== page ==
• The potential benefits of  tax loss harvesting would increase, because the losses that are recognized could be used to offset other capital gains. Just don’t run afoul of the IRS’ wash-sale rule, which disallows the loss if you purchase the same or a “substantially identical” security within 30 days before or after the sale date. 
  • In addition, you could simply hold your assets longer and continue to defer gains into the future, potentially at a lower tax rate down the road.

4. Proposed: Gift and estate tax exemption reduction. From 2022 onward, the estate tax exemption amount would drop to about $5.8 million to $6 million, from current level of $11.7 million.  (Note: President Joe Biden’s proposal to end the step-up in basis for inherited assets was not included in the House proposal.) The $15,000 annual exclusion on gifts would remain in place.

Possible strategies to consider

Those with large estates and the ability to gift assets today should consider maxing out the full $11.7 million estate/gift tax exception before it is potentially reduced. This can be done in many ways, through a direct gift to an individual or by gifting the assets to certain irrevocable trusts.

5. Proposed: Changes to grantor trust rules. Grantor trusts created on or after January 1, 2022 would be included in the gross estate. Existing grantor trusts would be grandfathered into the old rules. However, any new contributions would result in the trust being included under the new rules.

Possible strategies to consider

We recommend meeting with an estate planning attorney to ensure that your current estate plan won’t be negatively affected if these changes become law. 

6. Proposed: New contribution limit to retirement accounts with large balances. From 2022 onward, individuals with an aggregate balance of more than $10 million in their retirement accounts, and who are in the highest tax bracket, wouldn’t be able to contribute more to tax-advantaged accounts.

Possible strategies to consider

If you’re affected by the contribution limit, you would have to save in a taxable brokerage account. With planning, a brokerage account can be very tax-efficient if a few basic strategies are used, including:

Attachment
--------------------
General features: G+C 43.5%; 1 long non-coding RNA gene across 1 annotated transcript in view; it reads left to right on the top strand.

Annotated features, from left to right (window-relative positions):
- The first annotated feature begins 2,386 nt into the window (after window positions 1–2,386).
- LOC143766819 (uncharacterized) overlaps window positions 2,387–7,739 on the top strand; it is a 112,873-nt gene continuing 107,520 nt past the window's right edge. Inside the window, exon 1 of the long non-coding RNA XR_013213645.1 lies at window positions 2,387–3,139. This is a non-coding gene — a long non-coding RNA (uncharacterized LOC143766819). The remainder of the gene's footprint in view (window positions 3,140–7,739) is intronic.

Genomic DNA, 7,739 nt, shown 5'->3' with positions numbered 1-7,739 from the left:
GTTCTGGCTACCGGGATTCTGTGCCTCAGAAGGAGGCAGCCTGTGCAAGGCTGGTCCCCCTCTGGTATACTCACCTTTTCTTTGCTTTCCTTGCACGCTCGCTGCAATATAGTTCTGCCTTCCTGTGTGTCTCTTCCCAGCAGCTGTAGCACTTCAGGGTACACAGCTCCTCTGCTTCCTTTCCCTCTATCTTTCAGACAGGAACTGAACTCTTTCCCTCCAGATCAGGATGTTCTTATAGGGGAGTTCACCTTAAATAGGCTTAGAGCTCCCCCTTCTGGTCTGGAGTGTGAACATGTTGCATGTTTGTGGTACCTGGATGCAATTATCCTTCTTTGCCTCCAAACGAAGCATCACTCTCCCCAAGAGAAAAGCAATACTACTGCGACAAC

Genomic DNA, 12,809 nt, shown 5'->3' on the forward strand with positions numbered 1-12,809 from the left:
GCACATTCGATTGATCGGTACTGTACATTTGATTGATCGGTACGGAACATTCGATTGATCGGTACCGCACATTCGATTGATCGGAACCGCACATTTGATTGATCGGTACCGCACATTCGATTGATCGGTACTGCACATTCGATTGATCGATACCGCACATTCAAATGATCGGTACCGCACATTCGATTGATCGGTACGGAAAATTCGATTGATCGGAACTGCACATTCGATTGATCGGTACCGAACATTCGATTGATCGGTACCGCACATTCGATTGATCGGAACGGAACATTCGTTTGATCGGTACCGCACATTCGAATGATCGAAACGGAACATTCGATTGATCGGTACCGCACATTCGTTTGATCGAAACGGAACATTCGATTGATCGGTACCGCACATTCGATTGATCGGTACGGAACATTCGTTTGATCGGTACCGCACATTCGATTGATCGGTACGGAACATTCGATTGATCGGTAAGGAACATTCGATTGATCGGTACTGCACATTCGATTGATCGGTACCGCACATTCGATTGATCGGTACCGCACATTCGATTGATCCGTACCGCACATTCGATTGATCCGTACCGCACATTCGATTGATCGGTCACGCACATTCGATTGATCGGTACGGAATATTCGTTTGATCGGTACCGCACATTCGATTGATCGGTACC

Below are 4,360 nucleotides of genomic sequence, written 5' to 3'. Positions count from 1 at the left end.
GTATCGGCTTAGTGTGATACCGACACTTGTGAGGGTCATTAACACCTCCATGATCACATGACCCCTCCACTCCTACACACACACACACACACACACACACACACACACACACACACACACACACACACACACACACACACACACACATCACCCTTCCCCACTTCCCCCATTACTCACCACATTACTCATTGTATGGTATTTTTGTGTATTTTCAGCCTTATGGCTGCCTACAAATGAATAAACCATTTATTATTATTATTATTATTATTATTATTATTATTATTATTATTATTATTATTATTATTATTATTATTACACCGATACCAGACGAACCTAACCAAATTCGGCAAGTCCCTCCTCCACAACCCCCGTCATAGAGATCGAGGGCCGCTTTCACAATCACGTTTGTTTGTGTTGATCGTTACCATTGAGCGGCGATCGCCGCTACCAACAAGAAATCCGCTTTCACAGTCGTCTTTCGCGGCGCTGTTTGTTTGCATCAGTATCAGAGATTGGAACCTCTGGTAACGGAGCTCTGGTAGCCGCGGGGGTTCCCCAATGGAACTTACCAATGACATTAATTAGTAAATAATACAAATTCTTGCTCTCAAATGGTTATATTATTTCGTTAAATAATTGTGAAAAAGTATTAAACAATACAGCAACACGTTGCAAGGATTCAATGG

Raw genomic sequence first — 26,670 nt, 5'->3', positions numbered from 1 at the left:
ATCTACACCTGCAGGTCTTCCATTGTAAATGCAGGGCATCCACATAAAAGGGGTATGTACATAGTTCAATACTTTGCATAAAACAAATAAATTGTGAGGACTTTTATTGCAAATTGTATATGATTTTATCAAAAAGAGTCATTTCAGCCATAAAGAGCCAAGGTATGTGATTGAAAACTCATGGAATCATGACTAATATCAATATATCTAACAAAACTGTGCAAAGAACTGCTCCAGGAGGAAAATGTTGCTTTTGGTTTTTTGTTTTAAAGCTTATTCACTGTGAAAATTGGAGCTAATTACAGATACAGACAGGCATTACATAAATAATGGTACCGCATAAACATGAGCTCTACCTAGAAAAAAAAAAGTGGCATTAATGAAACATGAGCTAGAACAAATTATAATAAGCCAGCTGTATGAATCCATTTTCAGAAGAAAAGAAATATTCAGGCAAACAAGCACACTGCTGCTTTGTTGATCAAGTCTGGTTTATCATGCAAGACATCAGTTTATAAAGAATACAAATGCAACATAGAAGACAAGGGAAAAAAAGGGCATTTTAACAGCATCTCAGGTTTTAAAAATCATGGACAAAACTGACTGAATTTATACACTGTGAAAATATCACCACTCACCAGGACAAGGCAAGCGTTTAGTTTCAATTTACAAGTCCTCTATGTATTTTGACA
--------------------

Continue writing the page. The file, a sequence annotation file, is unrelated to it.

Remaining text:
• Tax-loss harvesting: As mentioned above, tax loss harvesting allows the losses that are recognized could be used to offset other capital gains. Just don’t forget the IRS’ wash-sale rule, which disallows the loss if you purchase the same or a “substantially identical” security within 30 days before or after the sale date.
  • Tax-gain harvesting: Investors often focus on selling losing investments and hanging on to winning ones. However, from a tax-planning perspective, it might be preferable to sell a winner now to lock in a lower tax rate. Realizing at least a portion of your capital gains before any new laws go into effect could help you avoid a higher tax bill and create an opportunity to rebalance your portfolio back to its target allocation.
  • Implement tax-efficient investment strategies. There are multiple ways to maximize tax efficiency in your portfolio, including diversifying investments by tax treatment and periodically rebalancing your portfolio. 

7. Proposed: Cap on tax advantaged account balances. From 2022 onward, individuals with an aggregate balance of more than $10 million in tax-advantaged accounts would have to take required minimum distributions (RMDs), even if not currently of RMD age.

In addition, if the aggregate balance for all retirement accounts is over $20 million, the individual would have to distribute Roth assets until the account balances fell below $20 million.